Indie movies are often underrated and much more satisfying than big box office names. I came across this one browsing trailers, and The Miseducation of Cameron Post (2018) already has that nice indie flair in its title, so I went into it full of hope for a great movie experience.
I was not disappointed.
In terms of composition, it does follow the usual modus operandi of an indie movie – there is no artificially constructed story of a protagonist that has the feeling of being told to an audience, rather a filterless view into a complicated and interesting development.
This movie deals with a lot – a young woman losing her parents, struggling to find herself and feeling worthless, because the society around her lacks empathy and intellect to see that a gay person is to be treated exactly as anybody else.
The fact of name protagonist Cameron’s homosexuality being seen as a point of conflict in her environment is already angering and disturbing, but this is the main topic of Miseducation. Cameron is caught making out with her girlfriend in a car on prom night, which results in her aunt putting her into a christian conversion centre, God’s Promise.
There are several unique twists here, the narrative itself does not develop as much in itself, rather than just showing what exactly goes on inside the facility and how the teenagers are treated. It is an interesting choice that the escalating and tragic incidents are tied rather to the side characters than the main characters, since from the three the movie tends to focus on, their inner turmoil is shown in a sensitive, introverted manner. Violence takes place, but elsewhere.
All of the characters on both sides are low key fascinating, since none of them is allowed to take center, which makes this movie so rich in layers. The leaders of the facility have an ambivalently interesting back story, and are played exceptionally – but the same can be said about the other teenagers. Some of them have a singular function to represent: rage, depression, empathy, cynicism, all of these are aspects that the teenagers go through while being coldly put down by their ruthless tyrant of a therapist.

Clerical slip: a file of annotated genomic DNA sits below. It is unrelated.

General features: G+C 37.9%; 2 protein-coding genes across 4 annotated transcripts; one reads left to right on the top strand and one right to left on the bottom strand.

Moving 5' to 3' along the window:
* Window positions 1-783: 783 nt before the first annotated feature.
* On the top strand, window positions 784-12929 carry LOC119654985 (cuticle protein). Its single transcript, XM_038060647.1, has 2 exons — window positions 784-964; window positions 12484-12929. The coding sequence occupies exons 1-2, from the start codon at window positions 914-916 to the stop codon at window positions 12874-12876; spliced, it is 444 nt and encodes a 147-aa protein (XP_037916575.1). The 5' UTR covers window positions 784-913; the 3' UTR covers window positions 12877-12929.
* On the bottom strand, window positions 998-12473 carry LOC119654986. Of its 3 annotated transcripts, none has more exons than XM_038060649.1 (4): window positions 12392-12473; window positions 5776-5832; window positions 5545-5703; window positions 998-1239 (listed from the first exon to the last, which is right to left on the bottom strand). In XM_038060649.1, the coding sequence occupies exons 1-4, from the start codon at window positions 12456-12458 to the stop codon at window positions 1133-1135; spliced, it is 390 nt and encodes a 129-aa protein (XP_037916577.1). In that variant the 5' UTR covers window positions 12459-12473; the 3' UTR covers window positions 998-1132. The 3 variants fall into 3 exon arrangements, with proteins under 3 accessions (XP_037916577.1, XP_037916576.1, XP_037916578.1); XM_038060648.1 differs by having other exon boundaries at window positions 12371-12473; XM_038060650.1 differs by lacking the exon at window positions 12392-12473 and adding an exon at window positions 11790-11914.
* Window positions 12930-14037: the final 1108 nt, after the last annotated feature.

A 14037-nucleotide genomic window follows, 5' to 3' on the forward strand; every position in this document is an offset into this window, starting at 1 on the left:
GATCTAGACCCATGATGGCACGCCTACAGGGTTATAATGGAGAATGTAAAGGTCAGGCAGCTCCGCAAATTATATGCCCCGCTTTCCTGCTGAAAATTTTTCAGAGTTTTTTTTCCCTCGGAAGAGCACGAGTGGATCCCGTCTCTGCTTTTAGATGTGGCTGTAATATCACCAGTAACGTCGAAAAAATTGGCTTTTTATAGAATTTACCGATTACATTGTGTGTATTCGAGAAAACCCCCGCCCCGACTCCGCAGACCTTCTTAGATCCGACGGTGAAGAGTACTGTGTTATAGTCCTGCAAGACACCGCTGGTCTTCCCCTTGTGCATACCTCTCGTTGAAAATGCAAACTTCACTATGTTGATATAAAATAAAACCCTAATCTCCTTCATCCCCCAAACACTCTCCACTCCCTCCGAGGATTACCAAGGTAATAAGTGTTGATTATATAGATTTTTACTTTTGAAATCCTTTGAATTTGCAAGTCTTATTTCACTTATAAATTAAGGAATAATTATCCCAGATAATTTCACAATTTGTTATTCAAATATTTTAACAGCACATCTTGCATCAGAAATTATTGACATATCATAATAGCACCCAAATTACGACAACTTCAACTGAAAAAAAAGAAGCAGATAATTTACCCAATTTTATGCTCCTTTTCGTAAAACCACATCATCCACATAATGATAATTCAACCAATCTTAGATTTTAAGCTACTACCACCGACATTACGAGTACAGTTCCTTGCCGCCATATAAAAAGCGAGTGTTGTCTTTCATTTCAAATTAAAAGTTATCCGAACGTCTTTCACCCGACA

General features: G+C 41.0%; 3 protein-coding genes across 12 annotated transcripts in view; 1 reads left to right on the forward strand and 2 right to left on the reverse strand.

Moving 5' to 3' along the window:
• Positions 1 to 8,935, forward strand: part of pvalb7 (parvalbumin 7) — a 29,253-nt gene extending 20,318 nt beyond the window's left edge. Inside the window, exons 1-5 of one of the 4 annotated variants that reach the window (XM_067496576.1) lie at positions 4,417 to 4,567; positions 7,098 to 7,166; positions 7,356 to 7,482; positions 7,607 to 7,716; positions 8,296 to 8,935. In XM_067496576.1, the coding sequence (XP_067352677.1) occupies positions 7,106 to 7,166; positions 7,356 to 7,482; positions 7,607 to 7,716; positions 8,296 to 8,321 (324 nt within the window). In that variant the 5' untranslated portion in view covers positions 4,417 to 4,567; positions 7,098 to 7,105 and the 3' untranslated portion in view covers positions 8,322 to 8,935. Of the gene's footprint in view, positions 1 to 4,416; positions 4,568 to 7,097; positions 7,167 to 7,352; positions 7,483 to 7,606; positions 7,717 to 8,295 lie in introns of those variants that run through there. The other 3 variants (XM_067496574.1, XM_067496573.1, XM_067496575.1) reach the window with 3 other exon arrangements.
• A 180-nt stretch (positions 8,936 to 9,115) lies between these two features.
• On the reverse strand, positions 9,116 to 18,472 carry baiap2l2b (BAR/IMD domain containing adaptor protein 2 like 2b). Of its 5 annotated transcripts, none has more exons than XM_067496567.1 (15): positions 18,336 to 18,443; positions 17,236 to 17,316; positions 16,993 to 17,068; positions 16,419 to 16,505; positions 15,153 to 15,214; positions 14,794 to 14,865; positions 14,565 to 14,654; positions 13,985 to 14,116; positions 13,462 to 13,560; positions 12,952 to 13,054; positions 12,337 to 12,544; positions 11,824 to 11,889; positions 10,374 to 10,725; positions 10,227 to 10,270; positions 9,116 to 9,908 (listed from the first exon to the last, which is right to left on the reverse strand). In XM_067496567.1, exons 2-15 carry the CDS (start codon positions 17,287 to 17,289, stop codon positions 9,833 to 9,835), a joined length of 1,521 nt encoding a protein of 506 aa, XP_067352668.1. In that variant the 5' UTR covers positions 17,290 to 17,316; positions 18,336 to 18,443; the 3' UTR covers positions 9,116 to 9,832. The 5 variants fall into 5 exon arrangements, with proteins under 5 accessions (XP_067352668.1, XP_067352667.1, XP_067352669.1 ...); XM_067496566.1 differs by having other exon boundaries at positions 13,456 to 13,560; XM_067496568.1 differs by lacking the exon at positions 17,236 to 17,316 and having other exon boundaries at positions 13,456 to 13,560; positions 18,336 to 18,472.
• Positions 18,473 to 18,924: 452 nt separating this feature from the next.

Still, the protagonist’s struggle takes center stage, and Chloë Grace Moretz does a great job, her silent escalation is marvelous to watch. She is rather an observant type than a participant, so it makes a lot of sense for the story to be told through her eyes, her not exploding emotionally, but only breaking down in tears after begging her aunt to go back home.
The subject matter is extremely delicate and very hard to digest at certain points, but director and writer Desiree Akhavan has done an extraordinary job with the tone and tempo of the movie, not overwhelming with stimuli but rather silently showing the pain and suffering of young, beautiful individuals kept in cages they don’t need to be kept in, by narrow-minded oppressors.
I also absolutely loved the ending. It is by no means a happy one, but it allows the teens to feel free, if only for a fleeting moment. Another scene well excecuted.
In conclusion, I would highly recommend this movie. It could have been easily 20 minutes longer and it would still have captivated me intensely.